White Denim - D

Rock Genes

Having posted about The Dallas Explosion and its 60s/70s rock lineage, along with Rival Sons, it won't be surprising to also mention White Denim who have a more established and clear genetic link to that musical past, and their album D is another great homage to/reconstruction of melodic and progressive rock that they wear with considerable technical ease.

Read reviews of this album elsewhere and you will see the influence-spotting that I am just about to do. It's only natural and there's no point trying to resist the echos that can be heard, and it's part of the fun but also the other homage when reviewing, as long as it is seen as tribute and not plagiarism; also, as I said with TDE, when there is that eclectic originality sprouting from those early rock seeds.

I hear Jefferson Airplane, Beatles, The Byrds, and also Tyrannosaurus Rex [on River To Consider], but also perhaps some Jesus Jones and The Stone Roses [on Burnished] who occupied their own more recent time-bubble wherein they and those influenced by their retrospective recreated these precursors.

The Dallas Explosion - Off To War

Brussels Explosion

This is brilliant. Based in Brussels, this would appear to be a young band who have assimilated all that is good from 60s/70s rock and are resubmitting it today with superb instrumental playing, soaring vocals and clever, clever songwriting. They say of themselves 'We’re a quartet playing dirty classic rock mixed with raging soul, a touch of psychedelia and that special Belgian surrealism', and this is a sound enough biographical taster for me.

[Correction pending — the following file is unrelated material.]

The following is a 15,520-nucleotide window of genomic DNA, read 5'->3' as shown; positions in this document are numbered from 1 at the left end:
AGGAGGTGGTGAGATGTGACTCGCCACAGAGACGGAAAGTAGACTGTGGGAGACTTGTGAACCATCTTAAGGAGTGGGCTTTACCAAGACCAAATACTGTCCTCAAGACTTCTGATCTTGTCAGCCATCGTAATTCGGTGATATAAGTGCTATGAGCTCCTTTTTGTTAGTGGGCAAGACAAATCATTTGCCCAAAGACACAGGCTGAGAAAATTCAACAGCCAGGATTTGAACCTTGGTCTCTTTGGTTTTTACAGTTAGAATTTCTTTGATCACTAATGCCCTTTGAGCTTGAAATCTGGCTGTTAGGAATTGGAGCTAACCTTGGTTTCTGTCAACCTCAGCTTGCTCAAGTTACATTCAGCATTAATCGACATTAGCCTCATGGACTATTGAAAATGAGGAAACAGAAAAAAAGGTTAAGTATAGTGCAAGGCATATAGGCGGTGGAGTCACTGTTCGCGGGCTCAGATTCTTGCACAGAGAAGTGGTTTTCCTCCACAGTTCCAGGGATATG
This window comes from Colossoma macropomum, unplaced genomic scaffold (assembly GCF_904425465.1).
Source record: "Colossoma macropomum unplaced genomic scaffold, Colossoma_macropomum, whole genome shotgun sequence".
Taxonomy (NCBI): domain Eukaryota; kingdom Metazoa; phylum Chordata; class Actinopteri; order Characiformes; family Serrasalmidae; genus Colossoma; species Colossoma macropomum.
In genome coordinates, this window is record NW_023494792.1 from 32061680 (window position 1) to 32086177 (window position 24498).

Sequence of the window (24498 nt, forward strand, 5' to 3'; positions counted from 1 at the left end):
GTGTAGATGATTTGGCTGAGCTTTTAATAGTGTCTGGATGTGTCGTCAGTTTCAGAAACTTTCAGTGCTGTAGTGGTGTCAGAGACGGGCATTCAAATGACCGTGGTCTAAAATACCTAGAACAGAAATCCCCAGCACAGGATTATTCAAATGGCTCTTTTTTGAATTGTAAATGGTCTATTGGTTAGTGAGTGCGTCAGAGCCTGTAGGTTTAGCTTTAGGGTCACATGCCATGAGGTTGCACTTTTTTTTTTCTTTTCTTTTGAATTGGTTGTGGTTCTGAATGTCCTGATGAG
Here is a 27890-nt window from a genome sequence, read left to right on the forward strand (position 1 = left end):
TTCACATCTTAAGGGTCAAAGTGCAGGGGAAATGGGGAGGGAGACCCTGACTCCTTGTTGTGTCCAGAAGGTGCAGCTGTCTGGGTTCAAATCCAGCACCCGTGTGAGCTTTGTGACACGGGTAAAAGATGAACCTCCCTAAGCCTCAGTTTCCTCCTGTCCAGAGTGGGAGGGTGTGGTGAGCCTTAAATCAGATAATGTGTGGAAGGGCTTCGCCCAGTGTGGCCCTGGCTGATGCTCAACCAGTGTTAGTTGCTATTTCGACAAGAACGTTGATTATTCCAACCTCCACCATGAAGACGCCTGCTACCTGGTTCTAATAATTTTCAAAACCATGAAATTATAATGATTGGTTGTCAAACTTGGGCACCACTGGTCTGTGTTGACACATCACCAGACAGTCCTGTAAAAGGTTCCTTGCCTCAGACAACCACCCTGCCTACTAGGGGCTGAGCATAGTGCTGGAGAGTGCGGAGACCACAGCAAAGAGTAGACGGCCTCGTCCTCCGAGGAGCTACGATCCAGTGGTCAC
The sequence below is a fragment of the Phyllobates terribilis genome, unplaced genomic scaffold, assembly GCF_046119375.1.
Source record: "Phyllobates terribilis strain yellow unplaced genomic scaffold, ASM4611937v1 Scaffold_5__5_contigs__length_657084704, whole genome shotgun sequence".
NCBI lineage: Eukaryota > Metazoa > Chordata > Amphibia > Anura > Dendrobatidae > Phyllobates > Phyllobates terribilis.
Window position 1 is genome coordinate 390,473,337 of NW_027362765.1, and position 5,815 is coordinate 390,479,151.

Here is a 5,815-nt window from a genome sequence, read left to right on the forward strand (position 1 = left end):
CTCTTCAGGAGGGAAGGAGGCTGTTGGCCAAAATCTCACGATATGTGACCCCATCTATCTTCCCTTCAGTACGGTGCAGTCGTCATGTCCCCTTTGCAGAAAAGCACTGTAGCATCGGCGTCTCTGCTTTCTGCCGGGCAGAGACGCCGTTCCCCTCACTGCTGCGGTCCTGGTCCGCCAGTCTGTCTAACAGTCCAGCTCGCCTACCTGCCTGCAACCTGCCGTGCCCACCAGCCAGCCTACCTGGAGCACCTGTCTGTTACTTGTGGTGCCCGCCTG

I've been listening to the Rival Sons, having been hailed as the new gods of rock - and they're damn good - but this album has taken more of my interest, being more eclectic but also original. It doesn't have that strong rockrough lead vocal, but the variation across catchy tunes with hints from The Monkees to The Doors has a ready appeal. Excellent pounding bass-playing throughout.


People walk past the open gate then stop
turn and look back into the flame, see
me beyond in the garden chair and glow, and
assuming I'm in control, walk on to let the
fire burn. In the time from dusk's first lit match
to these embers of rotted old wooden pallets,
the full moon has risen above the shed so that it is